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Homearrow News and Events Year 2012 HIV+ves throw caution to wind for babies

HIV+ves throw caution to wind for babies

dnaindia
20 March 2012
By Somita Pal
Mumbai India

Ninety–five of the last 100 babies delivered by HIV–positive mothers at the JJ Hospital do not have the virus, a study by the gynaecology department of the JJ Hospital has shown. While the HIV–infected couples living abroad prefer to abort their child or take steps to prevent conceiving, in India the patients are often found taking the risk of having own children, the study adds.

Confirming the trend, Dr Rekha Daver, professor and head of Obstetrics and Gynaecology at Sir JJ Hospital, said, “I have seen that once counselled of the risk involved, HIV couples abroad drop the idea of a baby in favour of a proper contraceptive plan to avoid pregnancy. This doesn’t happen in India.”

As part of the study started a year ago, for the Indian Council of Medical Research (ICMR), so far 20 HIV–positive couples desiring a child have been counselled. “Our counsellors try to make them understand how the disease can be transferred to the child, apart from affecting the HIV–positive mother’s health,” said Dr Daver.

But social pressures seem to be a primary reason behind the desire for motherhood among HIV–positive women. In fact, not only do many women feel incomplete without a child, they often go for a second pregnancy. “When during counselling, we tell them of the implications on the child and its future when they are gone, they reply saying the grandparents can take care of it,” said Daver, an awardee of the Excellence Award for her contribution to women’s health and family welfare by Lila Hira Charitable trust last week. In the past 10 years, the hospital has seen 1,073 deliveries by HIV–positive women, who are denied admission by other hospitals.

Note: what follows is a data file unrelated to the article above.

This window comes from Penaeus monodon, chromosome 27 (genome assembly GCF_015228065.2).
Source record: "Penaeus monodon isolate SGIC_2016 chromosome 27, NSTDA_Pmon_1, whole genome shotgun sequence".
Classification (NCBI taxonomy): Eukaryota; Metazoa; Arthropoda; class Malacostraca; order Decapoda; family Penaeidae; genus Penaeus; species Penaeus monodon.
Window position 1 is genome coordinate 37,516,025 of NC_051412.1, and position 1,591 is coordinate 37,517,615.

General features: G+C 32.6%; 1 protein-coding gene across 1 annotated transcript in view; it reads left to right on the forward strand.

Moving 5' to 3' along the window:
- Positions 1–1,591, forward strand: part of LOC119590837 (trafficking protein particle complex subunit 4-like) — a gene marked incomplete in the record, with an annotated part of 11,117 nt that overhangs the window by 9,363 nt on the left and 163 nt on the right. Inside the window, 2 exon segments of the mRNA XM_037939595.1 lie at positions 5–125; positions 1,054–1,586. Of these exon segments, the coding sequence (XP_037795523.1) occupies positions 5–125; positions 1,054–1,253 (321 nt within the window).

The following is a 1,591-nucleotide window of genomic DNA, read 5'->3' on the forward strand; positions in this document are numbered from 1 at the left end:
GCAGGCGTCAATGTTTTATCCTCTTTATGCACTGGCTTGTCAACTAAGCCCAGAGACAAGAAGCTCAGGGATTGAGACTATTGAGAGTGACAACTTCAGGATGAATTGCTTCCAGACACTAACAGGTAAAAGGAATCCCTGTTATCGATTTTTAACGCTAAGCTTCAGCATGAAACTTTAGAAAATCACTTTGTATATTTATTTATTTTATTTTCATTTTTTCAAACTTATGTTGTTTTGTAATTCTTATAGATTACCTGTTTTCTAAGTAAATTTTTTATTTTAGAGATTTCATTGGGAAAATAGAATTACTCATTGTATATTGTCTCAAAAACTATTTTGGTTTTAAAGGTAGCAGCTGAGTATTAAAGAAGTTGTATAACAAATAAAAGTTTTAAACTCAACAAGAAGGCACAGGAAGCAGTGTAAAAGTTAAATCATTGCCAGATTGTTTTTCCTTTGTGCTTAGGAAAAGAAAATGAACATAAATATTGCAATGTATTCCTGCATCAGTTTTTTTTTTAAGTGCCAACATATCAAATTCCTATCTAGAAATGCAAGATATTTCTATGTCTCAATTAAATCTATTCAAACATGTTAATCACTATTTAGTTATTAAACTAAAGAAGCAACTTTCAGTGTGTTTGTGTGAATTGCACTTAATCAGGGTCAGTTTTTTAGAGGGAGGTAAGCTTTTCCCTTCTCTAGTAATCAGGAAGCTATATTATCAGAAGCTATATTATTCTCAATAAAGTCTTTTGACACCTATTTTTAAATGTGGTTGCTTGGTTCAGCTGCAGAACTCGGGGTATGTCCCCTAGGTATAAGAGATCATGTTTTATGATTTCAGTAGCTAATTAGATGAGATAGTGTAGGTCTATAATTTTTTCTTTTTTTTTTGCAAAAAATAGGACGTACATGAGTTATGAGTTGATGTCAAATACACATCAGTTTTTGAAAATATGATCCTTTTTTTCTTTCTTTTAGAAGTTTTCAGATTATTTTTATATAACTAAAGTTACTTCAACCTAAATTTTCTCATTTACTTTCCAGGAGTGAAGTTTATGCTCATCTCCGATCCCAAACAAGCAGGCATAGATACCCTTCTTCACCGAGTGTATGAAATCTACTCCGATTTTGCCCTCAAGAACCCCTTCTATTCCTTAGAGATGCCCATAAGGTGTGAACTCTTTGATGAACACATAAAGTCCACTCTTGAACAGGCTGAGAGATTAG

Surprisingly, the incidence HIV–positivity of the babies born has been low, the hospital claimed. “We cannot say exactly, but our estimate puts the percentage of babies transmitted the disease from the mother at 5–10%,” said Dr Daver, who is also the head of Positive Parent to Child Transfusion (PPTCT).

Apparently, the administration of Nevrapin and stress on a normal delivery are reasons for the low transmission rates. “We also give the mother the choice to breast feed, though there’s a slight chance of the virus transmission,” added Dr Daver.

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